ATHENS (Reuters) - Greek police clashed with hooded rioters hurling petrol bombs as tens of thousands took to the streets of Athens on Wednesday in Greece’s biggest anti-austerity protest in more than a year.
Violence erupted after nearly 70,000 people marched to parliament chanting “We won’t submit to the troika (of lenders)” and “EU, IMF Out!” on the day of a general strike against a new round of cuts demanded by foreign lenders.
As the rally ended, dozens of black-clad youths threw stones, petrol bombs and bottles at riot police, who responded with several rounds of teargas. Police chased the protesters through Syntagma square in front of parliament as helicopters clattered overhead. Smoke rose from small blazes in the streets.
About 120 people were detained after angry protesters smashed bus stop kiosks and set fire to garbage cans.
“We can’t take it anymore - we are bleeding. We can’t raise our children like this,” said Dina Kokou, a 54-year-old teacher and mother of four who lives on 1,000 euros a month.
“These tax hikes and wage cuts are killing us.”
The 24-hour nationwide strike, called by the country’s two biggest unions representing half the four-million-strong work force, is shaping up to be the first test of whether Prime Minister Antonis Samaras can stand his ground.
Police officials estimated the demonstration was the largest since a May 2011 protest, and among the biggest since near-bankrupt Greece first resorted to aid from international lenders in 2010 - which has come at the price of painful austerity cuts.
The traditional summer break has allowed the fragile conservative-led coalition to enjoy relative calm on the streets since narrowly coming to power on a pro-euro, pro-bailout platform, but unions say the lull is over.
“Yesterday the Spaniards took to the streets, today it’s us, tomorrow the Italians and the day after - all the people of Europe,” Yiorgos Harisis, a unionist from the ADEDY public sector group told demonstrators.
“With this strike we are sending a strong message to the government and the troika that the measures will not pass even if voted in parliament, because the government’s days are numbered.”
About 3,000 police - twice the number usually deployed - stood guard in the centre of Athens, which last saw serious violence in February when protesters set shops and banks ablaze as parliament approved an austerity bill.
Police formed a barricade outside parliament, and officers blocked a pensioner who tried to move towards Samaras’s office holding a banner with pictures of Greek prime ministers under the title: “The biggest traitors in Greek history”.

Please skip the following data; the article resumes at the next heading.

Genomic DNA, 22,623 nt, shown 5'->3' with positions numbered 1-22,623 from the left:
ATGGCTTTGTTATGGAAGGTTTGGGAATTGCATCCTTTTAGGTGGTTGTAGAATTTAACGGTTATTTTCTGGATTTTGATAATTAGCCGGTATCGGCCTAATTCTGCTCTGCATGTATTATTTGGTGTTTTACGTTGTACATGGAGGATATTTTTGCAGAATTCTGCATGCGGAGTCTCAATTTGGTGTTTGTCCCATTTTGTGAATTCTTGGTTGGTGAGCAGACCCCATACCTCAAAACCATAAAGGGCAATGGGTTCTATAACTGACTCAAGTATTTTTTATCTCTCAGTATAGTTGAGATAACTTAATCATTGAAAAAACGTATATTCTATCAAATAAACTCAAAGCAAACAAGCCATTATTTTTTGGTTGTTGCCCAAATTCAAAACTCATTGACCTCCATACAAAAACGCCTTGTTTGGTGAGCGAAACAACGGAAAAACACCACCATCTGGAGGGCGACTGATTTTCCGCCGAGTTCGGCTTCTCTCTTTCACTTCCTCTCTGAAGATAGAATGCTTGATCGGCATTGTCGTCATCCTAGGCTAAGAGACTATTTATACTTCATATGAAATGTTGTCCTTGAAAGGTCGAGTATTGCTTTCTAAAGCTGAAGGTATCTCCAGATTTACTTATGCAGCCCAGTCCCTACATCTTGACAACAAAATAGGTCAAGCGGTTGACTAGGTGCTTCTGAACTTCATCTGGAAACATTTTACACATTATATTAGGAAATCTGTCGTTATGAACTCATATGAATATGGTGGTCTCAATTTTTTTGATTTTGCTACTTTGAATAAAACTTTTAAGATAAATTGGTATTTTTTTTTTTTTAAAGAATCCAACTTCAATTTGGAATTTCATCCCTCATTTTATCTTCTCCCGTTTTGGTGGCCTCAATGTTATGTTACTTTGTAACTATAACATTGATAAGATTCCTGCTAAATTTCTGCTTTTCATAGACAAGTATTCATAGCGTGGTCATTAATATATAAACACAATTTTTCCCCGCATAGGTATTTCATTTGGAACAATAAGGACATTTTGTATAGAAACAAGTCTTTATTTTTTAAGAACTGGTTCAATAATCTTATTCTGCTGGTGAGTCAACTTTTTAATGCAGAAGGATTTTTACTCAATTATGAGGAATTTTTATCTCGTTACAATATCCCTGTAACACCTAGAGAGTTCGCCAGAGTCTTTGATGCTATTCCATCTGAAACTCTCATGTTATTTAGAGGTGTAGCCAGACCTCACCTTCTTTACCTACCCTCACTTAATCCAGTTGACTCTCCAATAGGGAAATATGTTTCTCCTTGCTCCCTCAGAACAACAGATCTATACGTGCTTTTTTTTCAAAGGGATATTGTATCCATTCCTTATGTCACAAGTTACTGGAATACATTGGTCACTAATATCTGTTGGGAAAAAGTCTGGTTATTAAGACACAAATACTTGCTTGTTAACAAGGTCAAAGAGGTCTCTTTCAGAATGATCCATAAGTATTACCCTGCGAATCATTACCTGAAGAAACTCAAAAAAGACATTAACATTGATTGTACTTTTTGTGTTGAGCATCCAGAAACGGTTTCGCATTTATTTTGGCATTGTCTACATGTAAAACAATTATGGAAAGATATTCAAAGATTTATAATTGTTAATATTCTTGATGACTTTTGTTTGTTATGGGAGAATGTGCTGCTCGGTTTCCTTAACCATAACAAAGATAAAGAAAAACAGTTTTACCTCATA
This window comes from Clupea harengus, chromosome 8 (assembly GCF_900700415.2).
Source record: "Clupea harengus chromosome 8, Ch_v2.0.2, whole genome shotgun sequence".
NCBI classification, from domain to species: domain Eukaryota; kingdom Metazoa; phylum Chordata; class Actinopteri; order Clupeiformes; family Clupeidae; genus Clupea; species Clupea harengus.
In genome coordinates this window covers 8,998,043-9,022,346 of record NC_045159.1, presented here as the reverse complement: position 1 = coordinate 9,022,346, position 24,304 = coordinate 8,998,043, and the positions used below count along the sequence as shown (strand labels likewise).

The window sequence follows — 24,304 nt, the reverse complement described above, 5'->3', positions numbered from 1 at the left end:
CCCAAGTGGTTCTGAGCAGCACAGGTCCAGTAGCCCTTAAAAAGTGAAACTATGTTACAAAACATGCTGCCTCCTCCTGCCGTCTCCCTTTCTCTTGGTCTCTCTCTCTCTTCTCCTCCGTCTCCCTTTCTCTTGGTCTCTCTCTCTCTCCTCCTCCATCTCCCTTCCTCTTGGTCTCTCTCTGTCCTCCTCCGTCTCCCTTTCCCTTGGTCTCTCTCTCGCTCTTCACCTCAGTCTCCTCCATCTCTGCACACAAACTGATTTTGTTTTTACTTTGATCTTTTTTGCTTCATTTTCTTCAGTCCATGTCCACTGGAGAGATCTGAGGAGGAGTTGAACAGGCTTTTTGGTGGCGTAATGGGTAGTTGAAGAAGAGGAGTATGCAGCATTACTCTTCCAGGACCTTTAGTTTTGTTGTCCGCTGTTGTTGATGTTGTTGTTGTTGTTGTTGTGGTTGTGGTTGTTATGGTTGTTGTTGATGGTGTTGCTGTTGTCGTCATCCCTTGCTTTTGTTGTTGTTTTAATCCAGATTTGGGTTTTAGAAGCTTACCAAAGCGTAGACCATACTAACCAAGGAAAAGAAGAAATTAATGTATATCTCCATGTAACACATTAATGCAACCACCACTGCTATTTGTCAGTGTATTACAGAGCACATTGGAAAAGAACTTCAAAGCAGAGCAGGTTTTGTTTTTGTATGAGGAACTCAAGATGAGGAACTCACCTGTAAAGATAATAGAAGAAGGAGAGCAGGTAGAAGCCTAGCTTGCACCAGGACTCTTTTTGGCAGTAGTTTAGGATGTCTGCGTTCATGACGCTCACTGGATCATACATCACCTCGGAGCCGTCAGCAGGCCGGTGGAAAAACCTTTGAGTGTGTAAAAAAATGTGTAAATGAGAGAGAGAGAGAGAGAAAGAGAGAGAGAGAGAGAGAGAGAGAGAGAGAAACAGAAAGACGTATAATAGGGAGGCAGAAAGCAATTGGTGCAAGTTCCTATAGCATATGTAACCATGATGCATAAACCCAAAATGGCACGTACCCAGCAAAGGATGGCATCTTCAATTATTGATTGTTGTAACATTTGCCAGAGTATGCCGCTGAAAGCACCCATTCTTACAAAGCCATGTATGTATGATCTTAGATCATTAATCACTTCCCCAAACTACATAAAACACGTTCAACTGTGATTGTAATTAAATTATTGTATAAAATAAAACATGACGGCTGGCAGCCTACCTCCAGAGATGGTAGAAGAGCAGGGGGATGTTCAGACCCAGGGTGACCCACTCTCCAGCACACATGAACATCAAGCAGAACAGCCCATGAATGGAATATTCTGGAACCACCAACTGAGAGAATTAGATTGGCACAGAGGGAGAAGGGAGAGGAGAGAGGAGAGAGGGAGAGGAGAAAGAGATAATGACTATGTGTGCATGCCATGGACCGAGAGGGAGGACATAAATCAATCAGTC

Ships stayed docked, museums and monuments were shut to visitors and air traffic controllers walked off the job for a three-hour stoppage. Train service and flights were suspended, public offices and shops were shut, and hospitals worked on skeletal staff as part of the general strike.
Much of the union anger is directed at spending cuts worth nearly 12 billion euros ($15.55 billion) over the next two years that Greece has promised the European Union and International Monetary Fund in an effort to secure its next tranche of aid.
The bulk of those cuts is expected from cutting wages, pensions and welfare benefits, heaping a new wave of misery on Greeks who say repeated rounds of austerity have pushed them to the brink and failed to transform the country for the better.
“We can’t just sit by idly and do nothing while the troika and the government destroy our lives,” said Dimitra Kontouli, a 49-year-old local government employee whose salary was cut to 1,100 euros a month from 1,600 euros previously.
“My husband has lost his job, we just can’t make ends meet.”
A survey by the MRB polling agency last week showed that more than 90 percent of Greeks believe the planned cuts are unfair and burden the poor, with the vast majority expecting more austerity in coming years.
Unions argue that Greece should remain in the euro but default on part of its debt and ditch the current recipe of austerity cuts in favor of higher taxes on the rich and efforts to nab wealthy tax evaders.
But with Greece facing certain bankruptcy and a potential euro zone exit without further aid, Samaras’s government has little choice but to push through the measures, which have also exposed fissures in his coalition.
With Greece in its fifth year of recession and nearly one out of four jobless, analysts say patience is wearing thin and a strong public backlash could tear apart the weak government.
“What people want to tell Samaras is that they are hurt and Samaras could use this to demand concessions from the troika,” MRB polling director Dimitris Mavros said.
“The people are willing to give the government time, but on certain conditions like cracking down on tax evasion and securing a bailout extension. If the government succeeds in that, its life will also be extended.” ($1 = 0.7715 euros)
Additional reporting by Tatiana Fragou; Writing by Deepa Babington